“A Song for New Year’s Eve”

Something old, something new.

The American poet William Cullen Bryant (1794-1878) was famous. Only Longfellow and Emerson were his rivals in popularity during his long life. “Thanatopsis”, if not the best-known American poem abroad before the mid-19th century, was certainly near the top of the list. Like “The Charge of the Light Brigade” in England, school children were often required to recite it from memory.

Bryant led a colourful life. Among many luminaries, he was friends with Lorenzo Da Ponte, Mozart’s great librettist, who had moved to New York to sell books and to promote Italian opera. Assuming that the two men shook hands, Bryant touched the hand that had touched Mozart’s.

Da Ponte also published several works in the New-York Review and Athenaeum Magazine, which Bryant edited and he later translated some of Bryant’s poetry into Italian. In 1838, Bryant may have been among the mourners at Da Ponte’s funeral, standing at a graveside – like Mozart’s in Vienna – subsequently lost.

“A Song for New Year’s Eve” appeared in Harper’s Magazine in January 1858 and was republished in Thirty Poems (1864).

“Stay yet, my friends, a moment stay—
Stay till the good old year,
So long companion of our way,
Shakes hands, and leaves us here.
Oh stay, oh stay,
One little hour, and then away.

The year, whose hopes were high and strong,
Has now no hopes to wake;
Yet one hour more of jest and song
For his familiar sake.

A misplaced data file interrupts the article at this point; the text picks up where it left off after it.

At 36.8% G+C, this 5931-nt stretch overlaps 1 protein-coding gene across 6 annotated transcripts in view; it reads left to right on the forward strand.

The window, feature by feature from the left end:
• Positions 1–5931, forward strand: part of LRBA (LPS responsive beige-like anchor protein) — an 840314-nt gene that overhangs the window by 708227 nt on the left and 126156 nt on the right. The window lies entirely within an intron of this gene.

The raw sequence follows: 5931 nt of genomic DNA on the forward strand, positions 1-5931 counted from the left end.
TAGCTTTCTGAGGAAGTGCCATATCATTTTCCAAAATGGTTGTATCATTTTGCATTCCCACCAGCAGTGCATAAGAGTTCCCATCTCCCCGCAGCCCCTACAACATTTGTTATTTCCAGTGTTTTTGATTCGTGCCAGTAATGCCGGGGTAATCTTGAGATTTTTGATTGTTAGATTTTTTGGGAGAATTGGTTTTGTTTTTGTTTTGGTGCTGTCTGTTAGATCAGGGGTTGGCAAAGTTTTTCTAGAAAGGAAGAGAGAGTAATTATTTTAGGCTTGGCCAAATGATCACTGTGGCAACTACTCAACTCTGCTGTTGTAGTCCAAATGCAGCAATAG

Oh stay, oh stay,
One mirthful hour, and then away.

The kindly year, his liberal hands
Have lavished all his store.
And shall we turn from where he stands,
Because he gives no more?
Oh stay, oh stay,
One grateful hour, and then away.

Days brightly came and calmly went,
While yet he was our guest;
How cheerfully the week was spent!
How sweet the seventh day’s rest!
Oh stay, oh stay,
One golden hour, and then away.

Dear friends were with us, some who sleep
Beneath the coffin-lid:
What pleasant memories we keep
Of all they said and did!
Oh stay, oh stay,
One tender hour, and then away.

Even while we sing, he smiles his last,
And leaves our sphere behind.
The good old year is with the past;
Oh be the new as kind!
Oh stay, oh stay,
One parting strain, and then away.”

new-year

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One comment on ““A Song for New Year’s Eve”

  1. Jan Servaes says:

    Happy New Year, Philip

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